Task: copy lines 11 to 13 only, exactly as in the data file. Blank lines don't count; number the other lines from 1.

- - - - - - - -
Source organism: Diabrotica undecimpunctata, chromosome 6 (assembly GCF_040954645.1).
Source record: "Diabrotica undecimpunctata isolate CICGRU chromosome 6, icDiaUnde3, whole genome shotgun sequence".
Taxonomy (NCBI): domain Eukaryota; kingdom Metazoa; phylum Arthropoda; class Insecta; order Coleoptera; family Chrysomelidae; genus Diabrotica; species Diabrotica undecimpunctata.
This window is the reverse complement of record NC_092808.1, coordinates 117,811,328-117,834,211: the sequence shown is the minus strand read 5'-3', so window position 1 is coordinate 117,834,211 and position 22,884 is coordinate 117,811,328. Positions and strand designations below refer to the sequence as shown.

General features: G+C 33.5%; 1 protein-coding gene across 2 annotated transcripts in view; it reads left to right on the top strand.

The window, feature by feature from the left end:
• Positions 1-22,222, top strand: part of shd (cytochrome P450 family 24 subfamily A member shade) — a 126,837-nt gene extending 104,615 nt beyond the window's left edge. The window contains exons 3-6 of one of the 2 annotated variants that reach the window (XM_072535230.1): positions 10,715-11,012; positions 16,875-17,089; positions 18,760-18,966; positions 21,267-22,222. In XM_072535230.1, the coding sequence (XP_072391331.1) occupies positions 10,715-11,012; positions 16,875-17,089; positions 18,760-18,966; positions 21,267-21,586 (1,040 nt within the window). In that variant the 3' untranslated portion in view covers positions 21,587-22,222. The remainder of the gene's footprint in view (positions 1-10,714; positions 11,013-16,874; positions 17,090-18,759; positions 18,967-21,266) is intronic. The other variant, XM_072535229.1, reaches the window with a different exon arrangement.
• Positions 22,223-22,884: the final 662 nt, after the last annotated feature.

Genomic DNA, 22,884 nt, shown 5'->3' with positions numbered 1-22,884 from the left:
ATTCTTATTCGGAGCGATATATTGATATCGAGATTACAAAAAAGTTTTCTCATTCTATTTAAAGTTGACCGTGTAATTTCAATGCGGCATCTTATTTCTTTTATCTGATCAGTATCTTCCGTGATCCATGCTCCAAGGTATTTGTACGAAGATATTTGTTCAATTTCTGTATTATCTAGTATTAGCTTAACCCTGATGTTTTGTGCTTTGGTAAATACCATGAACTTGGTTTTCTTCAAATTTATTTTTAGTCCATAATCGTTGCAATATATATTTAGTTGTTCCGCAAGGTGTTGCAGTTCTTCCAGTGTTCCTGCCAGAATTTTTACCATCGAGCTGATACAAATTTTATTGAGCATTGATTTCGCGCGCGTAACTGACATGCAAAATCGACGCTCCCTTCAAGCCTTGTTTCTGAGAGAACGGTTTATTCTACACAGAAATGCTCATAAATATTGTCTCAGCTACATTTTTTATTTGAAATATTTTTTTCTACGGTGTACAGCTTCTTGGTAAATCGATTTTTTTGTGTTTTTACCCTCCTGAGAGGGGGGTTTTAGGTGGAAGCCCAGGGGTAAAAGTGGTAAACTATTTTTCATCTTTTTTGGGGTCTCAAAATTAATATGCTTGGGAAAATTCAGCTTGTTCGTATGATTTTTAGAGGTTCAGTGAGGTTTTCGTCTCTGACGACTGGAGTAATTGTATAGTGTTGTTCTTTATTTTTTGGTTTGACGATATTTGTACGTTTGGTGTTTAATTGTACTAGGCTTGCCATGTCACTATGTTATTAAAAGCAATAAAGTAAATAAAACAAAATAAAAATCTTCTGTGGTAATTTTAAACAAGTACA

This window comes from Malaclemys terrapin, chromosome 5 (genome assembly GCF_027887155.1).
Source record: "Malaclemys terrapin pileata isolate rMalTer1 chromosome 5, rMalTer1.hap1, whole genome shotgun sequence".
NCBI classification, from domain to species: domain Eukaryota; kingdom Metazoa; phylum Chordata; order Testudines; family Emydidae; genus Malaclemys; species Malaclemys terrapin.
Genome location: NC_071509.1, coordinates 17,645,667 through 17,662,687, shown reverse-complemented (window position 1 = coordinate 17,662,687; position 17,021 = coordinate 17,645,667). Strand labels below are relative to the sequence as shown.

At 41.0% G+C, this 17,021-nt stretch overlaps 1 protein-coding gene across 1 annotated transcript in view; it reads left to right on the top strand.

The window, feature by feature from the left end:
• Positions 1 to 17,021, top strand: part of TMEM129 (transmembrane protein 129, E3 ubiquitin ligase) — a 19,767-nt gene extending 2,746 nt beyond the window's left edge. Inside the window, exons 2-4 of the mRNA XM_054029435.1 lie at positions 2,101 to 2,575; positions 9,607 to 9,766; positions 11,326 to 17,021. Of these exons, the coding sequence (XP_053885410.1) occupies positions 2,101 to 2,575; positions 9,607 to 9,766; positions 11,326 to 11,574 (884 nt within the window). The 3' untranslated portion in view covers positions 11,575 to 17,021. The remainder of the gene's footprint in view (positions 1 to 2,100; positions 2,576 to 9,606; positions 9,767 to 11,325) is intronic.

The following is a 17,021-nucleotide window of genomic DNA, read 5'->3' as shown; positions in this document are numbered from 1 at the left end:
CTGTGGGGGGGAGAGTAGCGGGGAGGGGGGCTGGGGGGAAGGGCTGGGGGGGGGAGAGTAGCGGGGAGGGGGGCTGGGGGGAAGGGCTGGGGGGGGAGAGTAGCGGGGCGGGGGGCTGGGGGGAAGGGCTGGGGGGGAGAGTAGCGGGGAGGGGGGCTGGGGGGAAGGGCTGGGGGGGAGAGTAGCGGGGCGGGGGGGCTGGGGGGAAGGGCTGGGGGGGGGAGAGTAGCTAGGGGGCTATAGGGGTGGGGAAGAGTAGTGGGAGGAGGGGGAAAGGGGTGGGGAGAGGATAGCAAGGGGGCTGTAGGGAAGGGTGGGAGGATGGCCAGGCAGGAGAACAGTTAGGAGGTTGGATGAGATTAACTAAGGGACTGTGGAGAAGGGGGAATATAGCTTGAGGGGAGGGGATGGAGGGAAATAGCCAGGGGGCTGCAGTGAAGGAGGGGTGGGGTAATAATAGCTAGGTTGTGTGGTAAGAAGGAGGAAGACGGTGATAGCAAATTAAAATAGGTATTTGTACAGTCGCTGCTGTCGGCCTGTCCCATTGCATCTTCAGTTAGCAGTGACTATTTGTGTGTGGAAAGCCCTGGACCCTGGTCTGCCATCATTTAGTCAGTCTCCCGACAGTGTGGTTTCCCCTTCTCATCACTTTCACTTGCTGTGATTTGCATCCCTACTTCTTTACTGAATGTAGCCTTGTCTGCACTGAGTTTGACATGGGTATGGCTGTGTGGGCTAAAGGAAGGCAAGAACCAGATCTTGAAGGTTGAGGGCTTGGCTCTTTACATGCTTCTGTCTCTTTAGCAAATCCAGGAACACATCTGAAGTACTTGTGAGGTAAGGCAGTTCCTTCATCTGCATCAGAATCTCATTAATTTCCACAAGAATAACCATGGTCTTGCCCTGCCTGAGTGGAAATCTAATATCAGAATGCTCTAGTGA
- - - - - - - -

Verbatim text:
This window comes from Malaclemys terrapin, chromosome 5 (genome assembly GCF_027887155.1).
Source record: "Malaclemys terrapin pileata isolate rMalTer1 chromosome 5, rMalTer1.hap1, whole genome shotgun sequence".
NCBI classification, from domain to species: domain Eukaryota; kingdom Metazoa; phylum Chordata; order Testudines; family Emydidae; genus Malaclemys; species Malaclemys terrapin.